Heat loses in electronic appliances or at your home can be easily detected using this simple device. You can also use this circuit to detect temperature variations in experiments involving biology, chemistry or physics.
Critical points in a project as hot resistors, transistor or other components who convert electrical power into heat and cause many problems can be also detected using this circuit.
But the particular attraction in this circuit is that temperature sensing device (the diode) can be quite remote from the indicating device (the ammeter). Thus the sensor can be placed outdoors to detect outside temperature changes, coupled by two thin insulated wires to the detector circuit indoors.
As the amount of current flowing through a circuit depends upon the amount of voltage applied and also the amount of resistance in the circuit, any point with anormal resistance will produce heat enough to cause damages to the components.
The proposed circuit shows when the temperature in any point of a circuit rises to values high enough to manace components.
The circuit can also be used at home to detect heat loses. Invisible holes or apertures in windows, doors or in the floor causes heat loses that increases the amount of power necessary to sustain the desired indoor temperature in any ambient.
The circuit uses as a passive temperature transducer a common silicon diode. As the amount of current through a diode reverse biased depends upon the temperature of the junction, this kind of component can be used as a sensitive detector to temperature variations.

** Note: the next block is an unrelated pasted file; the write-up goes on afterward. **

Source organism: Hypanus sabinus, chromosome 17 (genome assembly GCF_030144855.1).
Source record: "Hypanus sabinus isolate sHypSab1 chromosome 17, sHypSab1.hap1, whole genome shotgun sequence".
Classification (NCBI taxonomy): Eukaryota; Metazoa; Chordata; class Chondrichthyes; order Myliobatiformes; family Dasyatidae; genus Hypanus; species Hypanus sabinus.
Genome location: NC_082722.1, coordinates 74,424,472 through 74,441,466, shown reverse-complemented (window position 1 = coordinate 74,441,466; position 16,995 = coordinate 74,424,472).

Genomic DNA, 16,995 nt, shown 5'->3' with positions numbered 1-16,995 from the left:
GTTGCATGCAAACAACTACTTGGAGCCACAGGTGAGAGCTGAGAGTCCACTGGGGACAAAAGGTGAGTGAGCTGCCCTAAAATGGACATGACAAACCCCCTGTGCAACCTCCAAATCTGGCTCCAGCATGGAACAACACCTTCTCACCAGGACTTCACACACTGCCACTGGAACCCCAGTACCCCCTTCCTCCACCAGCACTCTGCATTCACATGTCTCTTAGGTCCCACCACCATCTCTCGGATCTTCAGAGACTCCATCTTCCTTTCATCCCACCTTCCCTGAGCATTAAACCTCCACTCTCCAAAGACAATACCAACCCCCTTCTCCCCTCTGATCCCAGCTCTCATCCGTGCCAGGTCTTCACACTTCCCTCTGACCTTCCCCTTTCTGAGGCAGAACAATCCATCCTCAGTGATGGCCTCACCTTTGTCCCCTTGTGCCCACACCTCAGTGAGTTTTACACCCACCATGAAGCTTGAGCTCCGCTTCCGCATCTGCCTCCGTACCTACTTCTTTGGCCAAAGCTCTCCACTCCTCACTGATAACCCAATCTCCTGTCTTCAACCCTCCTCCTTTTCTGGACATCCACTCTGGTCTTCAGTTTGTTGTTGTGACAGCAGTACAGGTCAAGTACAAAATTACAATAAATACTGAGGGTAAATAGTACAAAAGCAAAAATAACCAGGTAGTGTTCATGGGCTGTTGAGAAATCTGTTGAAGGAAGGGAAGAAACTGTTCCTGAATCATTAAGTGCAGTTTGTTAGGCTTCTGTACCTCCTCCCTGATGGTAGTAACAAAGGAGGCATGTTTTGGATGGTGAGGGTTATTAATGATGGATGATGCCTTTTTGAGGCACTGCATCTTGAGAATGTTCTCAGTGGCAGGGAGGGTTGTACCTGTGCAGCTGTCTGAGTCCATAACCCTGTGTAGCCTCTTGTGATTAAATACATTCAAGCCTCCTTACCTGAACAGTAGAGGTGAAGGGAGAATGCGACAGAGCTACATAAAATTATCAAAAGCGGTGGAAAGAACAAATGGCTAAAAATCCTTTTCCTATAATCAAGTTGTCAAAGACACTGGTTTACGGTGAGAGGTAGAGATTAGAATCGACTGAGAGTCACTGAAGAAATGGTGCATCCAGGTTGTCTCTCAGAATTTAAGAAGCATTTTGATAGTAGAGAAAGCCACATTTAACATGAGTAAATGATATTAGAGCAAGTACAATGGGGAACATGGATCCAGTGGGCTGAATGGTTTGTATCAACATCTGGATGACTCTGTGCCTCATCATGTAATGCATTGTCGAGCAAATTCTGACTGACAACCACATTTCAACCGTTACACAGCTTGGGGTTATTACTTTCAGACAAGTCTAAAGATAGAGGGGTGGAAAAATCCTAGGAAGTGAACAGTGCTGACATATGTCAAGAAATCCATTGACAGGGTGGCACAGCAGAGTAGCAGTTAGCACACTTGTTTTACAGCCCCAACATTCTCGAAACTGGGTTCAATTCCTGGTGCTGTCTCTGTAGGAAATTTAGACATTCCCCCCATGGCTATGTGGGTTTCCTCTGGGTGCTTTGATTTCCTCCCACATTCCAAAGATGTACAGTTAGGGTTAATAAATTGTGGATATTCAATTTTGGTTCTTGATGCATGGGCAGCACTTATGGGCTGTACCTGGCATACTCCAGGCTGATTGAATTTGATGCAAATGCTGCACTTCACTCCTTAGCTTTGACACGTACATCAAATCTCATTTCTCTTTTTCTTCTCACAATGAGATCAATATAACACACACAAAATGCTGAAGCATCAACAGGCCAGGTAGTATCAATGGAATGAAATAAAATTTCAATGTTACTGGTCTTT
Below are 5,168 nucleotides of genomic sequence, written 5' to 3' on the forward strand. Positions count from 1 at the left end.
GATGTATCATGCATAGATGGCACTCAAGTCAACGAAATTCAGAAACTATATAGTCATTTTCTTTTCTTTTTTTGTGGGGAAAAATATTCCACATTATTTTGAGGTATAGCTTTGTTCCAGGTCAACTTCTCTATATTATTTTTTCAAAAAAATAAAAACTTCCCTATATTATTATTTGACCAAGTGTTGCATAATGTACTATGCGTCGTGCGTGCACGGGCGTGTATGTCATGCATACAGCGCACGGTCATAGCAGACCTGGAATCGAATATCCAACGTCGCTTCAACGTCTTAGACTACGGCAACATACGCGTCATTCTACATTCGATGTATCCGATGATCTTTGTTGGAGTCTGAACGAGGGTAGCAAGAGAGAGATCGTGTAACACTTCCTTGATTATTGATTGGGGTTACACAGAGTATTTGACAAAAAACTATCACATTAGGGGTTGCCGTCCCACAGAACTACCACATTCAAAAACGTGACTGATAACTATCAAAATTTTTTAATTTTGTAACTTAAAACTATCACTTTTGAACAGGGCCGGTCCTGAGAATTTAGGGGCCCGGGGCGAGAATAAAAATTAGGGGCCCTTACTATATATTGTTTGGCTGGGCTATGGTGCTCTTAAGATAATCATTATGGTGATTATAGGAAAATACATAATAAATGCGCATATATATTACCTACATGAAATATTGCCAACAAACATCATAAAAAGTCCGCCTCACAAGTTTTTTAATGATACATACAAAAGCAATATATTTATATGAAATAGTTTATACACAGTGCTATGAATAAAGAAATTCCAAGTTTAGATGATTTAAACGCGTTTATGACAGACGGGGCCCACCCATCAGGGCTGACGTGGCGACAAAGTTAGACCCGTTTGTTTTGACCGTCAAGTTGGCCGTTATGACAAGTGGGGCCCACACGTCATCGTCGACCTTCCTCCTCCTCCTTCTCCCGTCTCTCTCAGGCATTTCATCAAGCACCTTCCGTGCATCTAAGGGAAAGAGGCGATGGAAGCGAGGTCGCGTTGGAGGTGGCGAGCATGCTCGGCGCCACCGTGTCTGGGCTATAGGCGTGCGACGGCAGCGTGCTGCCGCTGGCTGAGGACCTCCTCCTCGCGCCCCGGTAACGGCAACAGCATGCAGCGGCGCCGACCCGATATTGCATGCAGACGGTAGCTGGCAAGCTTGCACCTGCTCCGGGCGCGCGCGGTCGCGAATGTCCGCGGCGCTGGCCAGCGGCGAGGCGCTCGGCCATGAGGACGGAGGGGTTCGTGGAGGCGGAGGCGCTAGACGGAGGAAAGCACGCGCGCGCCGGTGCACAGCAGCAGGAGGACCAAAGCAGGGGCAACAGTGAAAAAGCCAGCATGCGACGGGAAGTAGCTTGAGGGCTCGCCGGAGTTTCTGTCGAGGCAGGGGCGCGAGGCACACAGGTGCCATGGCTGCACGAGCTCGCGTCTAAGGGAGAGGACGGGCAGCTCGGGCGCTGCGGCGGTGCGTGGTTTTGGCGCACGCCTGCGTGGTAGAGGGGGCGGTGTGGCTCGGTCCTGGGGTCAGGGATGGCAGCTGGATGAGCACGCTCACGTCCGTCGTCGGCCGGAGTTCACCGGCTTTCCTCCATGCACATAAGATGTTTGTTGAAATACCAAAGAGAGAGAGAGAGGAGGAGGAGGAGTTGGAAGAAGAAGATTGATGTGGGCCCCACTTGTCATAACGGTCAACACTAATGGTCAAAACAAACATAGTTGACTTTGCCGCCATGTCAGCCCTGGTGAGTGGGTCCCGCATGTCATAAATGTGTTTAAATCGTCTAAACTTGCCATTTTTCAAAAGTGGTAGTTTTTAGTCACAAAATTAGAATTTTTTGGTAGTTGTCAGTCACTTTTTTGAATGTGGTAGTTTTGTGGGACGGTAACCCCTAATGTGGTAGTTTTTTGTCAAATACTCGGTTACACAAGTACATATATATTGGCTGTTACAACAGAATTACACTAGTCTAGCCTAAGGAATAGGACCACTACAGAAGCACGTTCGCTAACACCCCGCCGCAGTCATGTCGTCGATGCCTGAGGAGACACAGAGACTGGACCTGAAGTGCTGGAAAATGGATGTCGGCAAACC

The amount of current through the diode is very low so we need amplification. The current is amplified by a transistor driving a microammeter. P1 adjusts the zero point to the center of the scale, as the needle has to oscilate right and left, according the temperature goes up and down.
Figure 1 shows the schematic diagram of the heat detector.
Components are placed on a terminal strip used as chassi is shown at figure 2.
The sensor, any common silicon diode, is mounted at the end of a pen tube.
Take care with the position of the diode since it is a polarized component as the battery and the transistor. Depending on the application, you can protect the diode with an epoxi cover.
Any microammeter with current ranges from 100 to 500 µA can be used in this project. You can find ammeters in non-functioning old amplifiers were they are used as VU-meters.
Now you are going to test the circuit: adjust P1 to have a center scale position of the needle in M1.
Put the sensor between your fingers and wait about 40 or 50 seconds to achieve the termal equilibrium. The heat of your body will be detected and you will see the ammeter needle moviment indicates the temperature rise.
Don't touch the terminals of the diode as this will cause modification of the resistance with a false indication temperature variation (protect the diode with an epoxi coat if necessary).
Using the detector: put the sensor near (don't touch) the place where you want to detect heat variations and wait about 40 seconds or more to allow the sensor to change its own temperature according the ambient and observe the ammeter needle.
Q1 - general purpose NPN silicon transistor
D1 - 1N914 or equivalent - general purpose silicon diode
R1 - 22,000 Ω, 1/4-watt, 5% - resistor
R2 - 1,000 Ω, 1/4-watt, 5% - resistor
P1 - 47,000 Ω - potentiometer
S1 - SPST - slide or toggle switch
B1 - 9 V - battery
M1 - 0 - 200 µA - microammeter - see text